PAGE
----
Near the Bosporus, Eyüp and and his wife live in a modest flat. Eyüp’s boss, a wealthy businessman, hits a pedestrian on a lonely road. He drives off and offers money to Eyüp if Eyüp will take the fall.
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Probably Ceylan's bitterest, most acidic film, with human ugliness played out against beautiful landscapes and crisp digital compositions. But unlike a lot of arthouse sourpusses, Ceylan has the skill to make his disgust feel vital instead of facile. Those looking to see him in a more charitable mode should go to CLOUDS OF MAY, DISTANT, hell, even CLIMATES. I've yet to see a film from him that isn't exceptional.
wow, of what i have seen, this is his most "action" film. compared to uzak, it's hollywood. the drone scene with the man in front of the ventilator was fantastic. seeing it on big screen is a must. you can almost hear the myriad thoughts and fragments of emotions moving under the skin, passing through like a vortex of smashed glass through a wire nexus. loved it.
Ceylan won the director prize at Cannes in 2008 with this intricately plotted work written by himself Ebru Ceylan and Ercan Kesal. The plot may not be far from film noir archetypes but the characterization elevates this to deeper meaning. The camera work of Gokhan Tiryaki is excellent here with fine use of camera placement, lighting and desaturation of image. Amongst Ceylan's finest works.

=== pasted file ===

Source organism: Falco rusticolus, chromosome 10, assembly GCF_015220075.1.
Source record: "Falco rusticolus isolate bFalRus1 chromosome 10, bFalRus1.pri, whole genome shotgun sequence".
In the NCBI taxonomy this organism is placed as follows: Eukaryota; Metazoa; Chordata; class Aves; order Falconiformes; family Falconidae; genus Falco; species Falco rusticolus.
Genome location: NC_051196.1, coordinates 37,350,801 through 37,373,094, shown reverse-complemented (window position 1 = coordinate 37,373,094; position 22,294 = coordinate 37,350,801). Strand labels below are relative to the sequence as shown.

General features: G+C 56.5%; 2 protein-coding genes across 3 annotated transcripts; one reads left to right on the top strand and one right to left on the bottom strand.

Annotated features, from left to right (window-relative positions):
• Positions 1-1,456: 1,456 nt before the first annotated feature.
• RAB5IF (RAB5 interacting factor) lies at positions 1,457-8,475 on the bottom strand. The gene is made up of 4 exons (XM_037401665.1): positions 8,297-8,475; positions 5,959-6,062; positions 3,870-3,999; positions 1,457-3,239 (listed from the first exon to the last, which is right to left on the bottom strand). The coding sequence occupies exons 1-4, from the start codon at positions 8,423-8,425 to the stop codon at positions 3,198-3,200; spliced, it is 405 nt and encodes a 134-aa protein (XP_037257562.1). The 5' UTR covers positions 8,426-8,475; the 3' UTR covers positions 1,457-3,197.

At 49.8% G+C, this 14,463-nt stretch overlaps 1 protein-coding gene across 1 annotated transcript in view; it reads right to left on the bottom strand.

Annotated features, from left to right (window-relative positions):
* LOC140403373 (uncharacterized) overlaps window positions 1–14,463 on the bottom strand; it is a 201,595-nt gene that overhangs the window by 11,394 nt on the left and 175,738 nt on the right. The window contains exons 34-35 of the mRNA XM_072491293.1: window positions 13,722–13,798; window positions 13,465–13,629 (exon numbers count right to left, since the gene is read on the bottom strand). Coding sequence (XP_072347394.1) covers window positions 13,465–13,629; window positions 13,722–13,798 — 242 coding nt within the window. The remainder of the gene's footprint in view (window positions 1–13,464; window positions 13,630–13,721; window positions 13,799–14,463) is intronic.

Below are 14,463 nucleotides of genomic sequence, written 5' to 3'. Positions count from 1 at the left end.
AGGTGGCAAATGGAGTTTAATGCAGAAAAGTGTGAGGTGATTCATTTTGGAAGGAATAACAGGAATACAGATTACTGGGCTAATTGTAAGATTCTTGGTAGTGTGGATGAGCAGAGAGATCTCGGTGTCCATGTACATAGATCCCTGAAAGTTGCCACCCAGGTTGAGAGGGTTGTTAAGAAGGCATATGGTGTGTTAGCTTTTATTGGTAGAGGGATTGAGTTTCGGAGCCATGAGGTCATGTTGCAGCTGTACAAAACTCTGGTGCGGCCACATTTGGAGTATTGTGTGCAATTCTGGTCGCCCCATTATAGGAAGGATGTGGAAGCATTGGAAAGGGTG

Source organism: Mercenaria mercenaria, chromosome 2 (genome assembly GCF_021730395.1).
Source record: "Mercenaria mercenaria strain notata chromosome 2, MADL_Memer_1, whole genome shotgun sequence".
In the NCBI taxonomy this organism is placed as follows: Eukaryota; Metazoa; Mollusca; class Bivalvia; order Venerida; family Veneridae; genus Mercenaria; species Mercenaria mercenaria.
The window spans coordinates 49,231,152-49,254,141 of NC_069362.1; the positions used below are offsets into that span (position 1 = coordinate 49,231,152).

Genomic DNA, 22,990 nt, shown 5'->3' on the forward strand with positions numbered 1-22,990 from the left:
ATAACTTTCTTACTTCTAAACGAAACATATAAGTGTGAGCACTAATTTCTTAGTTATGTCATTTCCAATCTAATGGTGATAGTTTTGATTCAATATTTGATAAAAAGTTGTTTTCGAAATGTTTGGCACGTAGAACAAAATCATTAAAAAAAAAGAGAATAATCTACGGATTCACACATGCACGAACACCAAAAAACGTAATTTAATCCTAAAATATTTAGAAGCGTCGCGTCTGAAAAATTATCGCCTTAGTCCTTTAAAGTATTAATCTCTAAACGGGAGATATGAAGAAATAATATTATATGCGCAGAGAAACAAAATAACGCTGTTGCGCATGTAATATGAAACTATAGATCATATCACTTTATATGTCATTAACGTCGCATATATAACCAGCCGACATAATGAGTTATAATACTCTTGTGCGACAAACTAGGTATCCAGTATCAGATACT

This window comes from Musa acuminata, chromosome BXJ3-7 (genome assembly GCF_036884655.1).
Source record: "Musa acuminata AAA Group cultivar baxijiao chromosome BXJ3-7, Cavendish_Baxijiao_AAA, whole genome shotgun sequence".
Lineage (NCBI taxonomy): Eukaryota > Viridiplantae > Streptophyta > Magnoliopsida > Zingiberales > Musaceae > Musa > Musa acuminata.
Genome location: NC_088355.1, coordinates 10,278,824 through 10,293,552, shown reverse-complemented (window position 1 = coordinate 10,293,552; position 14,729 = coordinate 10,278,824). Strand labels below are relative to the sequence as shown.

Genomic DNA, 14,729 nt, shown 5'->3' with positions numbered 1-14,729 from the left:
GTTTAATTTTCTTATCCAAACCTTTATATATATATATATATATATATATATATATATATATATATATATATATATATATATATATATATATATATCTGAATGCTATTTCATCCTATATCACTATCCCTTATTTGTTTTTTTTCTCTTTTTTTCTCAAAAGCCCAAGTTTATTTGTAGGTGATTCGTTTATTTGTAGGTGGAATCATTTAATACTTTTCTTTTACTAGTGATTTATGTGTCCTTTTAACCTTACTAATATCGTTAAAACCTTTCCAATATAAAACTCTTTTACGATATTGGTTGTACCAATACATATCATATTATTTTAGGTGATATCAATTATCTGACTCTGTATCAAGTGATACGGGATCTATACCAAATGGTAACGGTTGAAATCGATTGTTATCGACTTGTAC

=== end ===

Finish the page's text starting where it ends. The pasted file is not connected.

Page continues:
When the ripple effect of one misguided action can hurt. The many scenes of introspection will require patience from viewers used to drama a la Hollywood, usually with intense dialogue and music to move it along.
As ever, but also as never before, Ceylan shines (while brooding, of course) as a cinematic meteorologist in Three Monkeys, or else as a climatician, or, more simply, a watcher of the skies. The oneiric intensity of the image-making, equally foreboding and forlorn, attains a pitch of beauty and gravity that transforms a kitchen sink drama, whether or not it deserves it, into the stuff of tragic myth.
neo noir at its best. Celyan's camera and editing style takes what would normally be a traditional noir thriller into something deeper with the sense of the metaphysical.. great film with a great visual vocabulary.
Ceylan shoots some amazing visual pieces. By using a mild desaturation and tinkering a tad with color correction to nudge each shot toward a more ideal visual finish, he's able to reign in all the messy anomalies that normally occur in sunlight. This film and 'Climates' utilize this technique to the fullest. Both, also, feature an unwavering eye that fixates on the subject, catching all of the often missed mannerisms